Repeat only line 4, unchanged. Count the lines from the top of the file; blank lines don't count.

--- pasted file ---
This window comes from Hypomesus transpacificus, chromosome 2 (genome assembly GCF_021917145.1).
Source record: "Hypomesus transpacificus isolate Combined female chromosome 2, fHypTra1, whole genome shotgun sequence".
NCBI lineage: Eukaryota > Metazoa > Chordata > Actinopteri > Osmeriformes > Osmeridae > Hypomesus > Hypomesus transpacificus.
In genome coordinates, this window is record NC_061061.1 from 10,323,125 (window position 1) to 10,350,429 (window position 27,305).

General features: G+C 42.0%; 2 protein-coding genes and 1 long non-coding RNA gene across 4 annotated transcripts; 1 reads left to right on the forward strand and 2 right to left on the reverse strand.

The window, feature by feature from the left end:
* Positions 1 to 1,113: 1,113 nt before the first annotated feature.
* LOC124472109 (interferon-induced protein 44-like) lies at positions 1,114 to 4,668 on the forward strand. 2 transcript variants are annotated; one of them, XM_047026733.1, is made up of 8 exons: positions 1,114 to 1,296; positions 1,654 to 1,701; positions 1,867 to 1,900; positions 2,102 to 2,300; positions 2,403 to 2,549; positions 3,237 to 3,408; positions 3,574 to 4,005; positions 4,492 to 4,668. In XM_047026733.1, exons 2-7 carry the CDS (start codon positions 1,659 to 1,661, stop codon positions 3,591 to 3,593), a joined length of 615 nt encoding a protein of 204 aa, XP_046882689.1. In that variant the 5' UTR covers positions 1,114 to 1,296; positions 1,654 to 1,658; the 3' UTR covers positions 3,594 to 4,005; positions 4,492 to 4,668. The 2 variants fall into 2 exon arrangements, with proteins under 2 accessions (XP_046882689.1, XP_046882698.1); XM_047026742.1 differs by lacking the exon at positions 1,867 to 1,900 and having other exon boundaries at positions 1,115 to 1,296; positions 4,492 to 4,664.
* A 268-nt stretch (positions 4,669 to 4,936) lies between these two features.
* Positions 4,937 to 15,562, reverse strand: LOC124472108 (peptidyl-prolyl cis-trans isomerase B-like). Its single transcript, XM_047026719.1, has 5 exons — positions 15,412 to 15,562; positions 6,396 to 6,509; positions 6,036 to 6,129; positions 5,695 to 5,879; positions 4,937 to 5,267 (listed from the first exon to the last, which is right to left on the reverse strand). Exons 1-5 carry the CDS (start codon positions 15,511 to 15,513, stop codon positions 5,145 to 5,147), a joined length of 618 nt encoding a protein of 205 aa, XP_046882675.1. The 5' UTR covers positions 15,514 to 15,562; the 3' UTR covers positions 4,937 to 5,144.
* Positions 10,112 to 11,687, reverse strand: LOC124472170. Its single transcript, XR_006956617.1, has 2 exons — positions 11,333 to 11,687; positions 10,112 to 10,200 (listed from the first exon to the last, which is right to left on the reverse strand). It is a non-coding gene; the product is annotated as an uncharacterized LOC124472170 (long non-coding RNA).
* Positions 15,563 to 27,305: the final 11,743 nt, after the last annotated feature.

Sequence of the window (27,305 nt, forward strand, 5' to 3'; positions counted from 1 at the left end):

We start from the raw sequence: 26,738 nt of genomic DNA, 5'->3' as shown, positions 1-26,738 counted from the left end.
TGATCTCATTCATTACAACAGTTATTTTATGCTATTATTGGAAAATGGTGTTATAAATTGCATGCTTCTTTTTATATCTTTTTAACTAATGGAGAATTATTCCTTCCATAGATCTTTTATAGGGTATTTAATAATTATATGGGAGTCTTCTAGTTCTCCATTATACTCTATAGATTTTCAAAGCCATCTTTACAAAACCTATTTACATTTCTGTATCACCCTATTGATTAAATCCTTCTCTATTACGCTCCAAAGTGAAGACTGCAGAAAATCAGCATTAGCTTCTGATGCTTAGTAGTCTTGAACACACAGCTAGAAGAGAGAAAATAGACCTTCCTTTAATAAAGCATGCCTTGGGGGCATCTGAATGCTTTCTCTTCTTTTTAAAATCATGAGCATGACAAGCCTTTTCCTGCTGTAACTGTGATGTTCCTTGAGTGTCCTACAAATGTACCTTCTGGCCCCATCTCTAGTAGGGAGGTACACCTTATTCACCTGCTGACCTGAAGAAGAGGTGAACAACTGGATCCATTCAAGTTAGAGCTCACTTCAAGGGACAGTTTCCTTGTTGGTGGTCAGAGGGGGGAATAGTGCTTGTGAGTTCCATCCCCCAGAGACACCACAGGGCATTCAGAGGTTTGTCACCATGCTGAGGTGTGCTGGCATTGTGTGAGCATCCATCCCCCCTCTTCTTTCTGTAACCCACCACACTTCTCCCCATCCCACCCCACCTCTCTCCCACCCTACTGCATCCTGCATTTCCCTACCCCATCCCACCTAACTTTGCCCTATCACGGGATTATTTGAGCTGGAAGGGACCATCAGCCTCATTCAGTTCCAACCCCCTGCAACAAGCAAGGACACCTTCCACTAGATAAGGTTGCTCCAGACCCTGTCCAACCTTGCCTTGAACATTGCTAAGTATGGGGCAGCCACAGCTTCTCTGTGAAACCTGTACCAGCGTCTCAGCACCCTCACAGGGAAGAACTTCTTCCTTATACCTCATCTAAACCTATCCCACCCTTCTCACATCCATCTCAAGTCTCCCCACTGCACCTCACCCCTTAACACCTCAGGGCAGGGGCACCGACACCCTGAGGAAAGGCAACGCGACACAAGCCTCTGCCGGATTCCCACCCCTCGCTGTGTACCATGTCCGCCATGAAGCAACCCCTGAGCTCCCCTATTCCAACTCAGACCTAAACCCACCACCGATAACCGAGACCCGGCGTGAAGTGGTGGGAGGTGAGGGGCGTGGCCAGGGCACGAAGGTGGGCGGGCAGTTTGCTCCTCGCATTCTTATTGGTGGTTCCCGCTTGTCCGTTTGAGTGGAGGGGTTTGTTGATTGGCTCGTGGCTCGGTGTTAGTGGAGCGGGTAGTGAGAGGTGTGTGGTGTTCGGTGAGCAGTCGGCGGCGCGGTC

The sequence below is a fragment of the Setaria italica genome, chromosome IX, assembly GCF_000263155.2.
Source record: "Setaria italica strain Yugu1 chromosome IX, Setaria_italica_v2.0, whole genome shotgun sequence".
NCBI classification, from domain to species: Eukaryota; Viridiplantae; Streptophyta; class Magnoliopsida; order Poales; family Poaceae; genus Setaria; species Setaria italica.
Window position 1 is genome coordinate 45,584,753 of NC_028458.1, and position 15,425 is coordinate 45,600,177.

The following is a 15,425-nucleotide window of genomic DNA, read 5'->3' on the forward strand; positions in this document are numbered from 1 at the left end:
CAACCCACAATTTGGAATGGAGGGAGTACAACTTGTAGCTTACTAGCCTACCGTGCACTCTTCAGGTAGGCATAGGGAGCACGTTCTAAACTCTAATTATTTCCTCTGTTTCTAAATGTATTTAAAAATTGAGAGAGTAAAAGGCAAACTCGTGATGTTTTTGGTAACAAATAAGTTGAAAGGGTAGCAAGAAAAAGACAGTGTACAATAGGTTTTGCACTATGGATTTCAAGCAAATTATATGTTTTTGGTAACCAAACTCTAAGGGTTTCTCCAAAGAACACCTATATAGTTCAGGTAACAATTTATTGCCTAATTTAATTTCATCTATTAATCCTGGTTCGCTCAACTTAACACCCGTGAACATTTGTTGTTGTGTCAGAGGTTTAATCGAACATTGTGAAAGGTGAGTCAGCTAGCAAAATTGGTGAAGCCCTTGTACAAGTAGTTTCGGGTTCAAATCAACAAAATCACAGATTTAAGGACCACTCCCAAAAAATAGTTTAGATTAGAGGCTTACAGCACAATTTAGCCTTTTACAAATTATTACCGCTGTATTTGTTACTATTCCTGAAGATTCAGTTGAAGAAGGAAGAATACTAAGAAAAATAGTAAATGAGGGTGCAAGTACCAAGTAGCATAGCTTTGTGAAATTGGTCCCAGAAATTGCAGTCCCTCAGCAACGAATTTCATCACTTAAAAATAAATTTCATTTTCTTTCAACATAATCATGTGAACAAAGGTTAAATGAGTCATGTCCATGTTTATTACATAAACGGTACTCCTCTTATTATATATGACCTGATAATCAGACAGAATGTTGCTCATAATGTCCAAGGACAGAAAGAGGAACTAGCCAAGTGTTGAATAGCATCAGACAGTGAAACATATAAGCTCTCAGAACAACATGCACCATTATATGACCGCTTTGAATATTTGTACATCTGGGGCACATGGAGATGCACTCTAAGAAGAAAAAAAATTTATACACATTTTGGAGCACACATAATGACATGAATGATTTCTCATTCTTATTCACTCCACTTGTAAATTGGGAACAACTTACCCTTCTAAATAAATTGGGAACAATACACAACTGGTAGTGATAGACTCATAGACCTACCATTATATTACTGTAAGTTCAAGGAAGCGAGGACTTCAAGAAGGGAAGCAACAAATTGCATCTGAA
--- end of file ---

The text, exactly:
In genome coordinates, this window is record NC_061061.1 from 10,323,125 (window position 1) to 10,350,429 (window position 27,305).